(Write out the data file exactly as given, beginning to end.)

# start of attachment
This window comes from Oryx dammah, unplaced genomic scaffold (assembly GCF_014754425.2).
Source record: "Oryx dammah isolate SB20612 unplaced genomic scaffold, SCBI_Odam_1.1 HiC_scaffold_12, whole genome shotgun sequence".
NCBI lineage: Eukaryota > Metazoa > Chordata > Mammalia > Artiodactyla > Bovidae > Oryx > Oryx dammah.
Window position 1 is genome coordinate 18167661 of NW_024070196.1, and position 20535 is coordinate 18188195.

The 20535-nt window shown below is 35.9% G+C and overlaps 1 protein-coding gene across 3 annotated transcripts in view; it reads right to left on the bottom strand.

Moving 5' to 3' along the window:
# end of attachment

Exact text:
This window comes from Oryx dammah, unplaced genomic scaffold (assembly GCF_014754425.2).
Source record: "Oryx dammah isolate SB20612 unplaced genomic scaffold, SCBI_Odam_1.1 HiC_scaffold_12, whole genome shotgun sequence".
NCBI lineage: Eukaryota > Metazoa > Chordata > Mammalia > Artiodactyla > Bovidae > Oryx > Oryx dammah.
Window position 1 is genome coordinate 18167661 of NW_024070196.1, and position 20535 is coordinate 18188195.

The 20535-nt window shown below is 35.9% G+C and overlaps 1 protein-coding gene across 3 annotated transcripts in view; it reads right to left on the bottom strand.

Moving 5' to 3' along the window: